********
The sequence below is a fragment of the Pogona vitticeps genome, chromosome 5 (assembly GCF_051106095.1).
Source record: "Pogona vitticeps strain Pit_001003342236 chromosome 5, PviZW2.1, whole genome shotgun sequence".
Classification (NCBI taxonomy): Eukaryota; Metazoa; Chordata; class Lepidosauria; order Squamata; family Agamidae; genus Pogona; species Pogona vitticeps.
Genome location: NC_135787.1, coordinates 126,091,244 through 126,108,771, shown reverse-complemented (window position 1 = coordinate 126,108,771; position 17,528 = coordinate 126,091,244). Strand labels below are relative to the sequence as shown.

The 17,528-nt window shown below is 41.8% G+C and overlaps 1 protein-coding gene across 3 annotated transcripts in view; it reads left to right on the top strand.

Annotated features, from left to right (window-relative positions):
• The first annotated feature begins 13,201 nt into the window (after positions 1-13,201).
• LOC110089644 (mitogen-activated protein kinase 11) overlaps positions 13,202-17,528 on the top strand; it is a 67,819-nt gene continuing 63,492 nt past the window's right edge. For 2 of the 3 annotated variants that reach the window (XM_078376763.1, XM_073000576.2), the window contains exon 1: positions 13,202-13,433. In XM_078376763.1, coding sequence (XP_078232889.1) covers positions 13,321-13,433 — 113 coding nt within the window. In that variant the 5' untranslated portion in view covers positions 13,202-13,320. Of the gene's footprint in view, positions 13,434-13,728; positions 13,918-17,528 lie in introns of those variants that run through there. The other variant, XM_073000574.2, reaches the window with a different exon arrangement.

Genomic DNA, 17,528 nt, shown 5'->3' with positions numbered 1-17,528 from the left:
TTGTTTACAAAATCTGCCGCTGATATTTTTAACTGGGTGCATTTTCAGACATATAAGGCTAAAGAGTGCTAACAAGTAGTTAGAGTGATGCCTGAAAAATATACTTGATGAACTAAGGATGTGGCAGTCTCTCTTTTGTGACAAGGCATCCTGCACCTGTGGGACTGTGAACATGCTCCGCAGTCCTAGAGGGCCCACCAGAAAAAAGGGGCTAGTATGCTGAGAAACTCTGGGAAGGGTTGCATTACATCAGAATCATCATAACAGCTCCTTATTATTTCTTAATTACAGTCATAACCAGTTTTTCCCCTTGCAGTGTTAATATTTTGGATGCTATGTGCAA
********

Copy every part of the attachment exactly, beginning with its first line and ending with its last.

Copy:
The sequence below is a fragment of the Pogona vitticeps genome, chromosome 5 (assembly GCF_051106095.1).
Source record: "Pogona vitticeps strain Pit_001003342236 chromosome 5, PviZW2.1, whole genome shotgun sequence".
Classification (NCBI taxonomy): Eukaryota; Metazoa; Chordata; class Lepidosauria; order Squamata; family Agamidae; genus Pogona; species Pogona vitticeps.
Genome location: NC_135787.1, coordinates 126,091,244 through 126,108,771, shown reverse-complemented (window position 1 = coordinate 126,108,771; position 17,528 = coordinate 126,091,244). Strand labels below are relative to the sequence as shown.

The 17,528-nt window shown below is 41.8% G+C and overlaps 1 protein-coding gene across 3 annotated transcripts in view; it reads left to right on the top strand.

Annotated features, from left to right (window-relative positions):
• The first annotated feature begins 13,201 nt into the window (after positions 1-13,201).
• LOC110089644 (mitogen-activated protein kinase 11) overlaps positions 13,202-17,528 on the top strand; it is a 67,819-nt gene continuing 63,492 nt past the window's right edge. For 2 of the 3 annotated variants that reach the window (XM_078376763.1, XM_073000576.2), the window contains exon 1: positions 13,202-13,433. In XM_078376763.1, coding sequence (XP_078232889.1) covers positions 13,321-13,433 — 113 coding nt within the window. In that variant the 5' untranslated portion in view covers positions 13,202-13,320. Of the gene's footprint in view, positions 13,434-13,728; positions 13,918-17,528 lie in introns of those variants that run through there. The other variant, XM_073000574.2, reaches the window with a different exon arrangement.

Genomic DNA, 17,528 nt, shown 5'->3' with positions numbered 1-17,528 from the left:
TTGTTTACAAAATCTGCCGCTGATATTTTTAACTGGGTGCATTTTCAGACATATAAGGCTAAAGAGTGCTAACAAGTAGTTAGAGTGATGCCTGAAAAATATACTTGATGAACTAAGGATGTGGCAGTCTCTCTTTTGTGACAAGGCATCCTGCACCTGTGGGACTGTGAACATGCTCCGCAGTCCTAGAGGGCCCACCAGAAAAAAGGGGCTAGTATGCTGAGAAACTCTGGGAAGGGTTGCATTACATCAGAATCATCATAACAGCTCCTTATTATTTCTTAATTACAGTCATAACCAGTTTTTCCCCTTGCAGTGTTAATATTTTGGATGCTATGTGCAA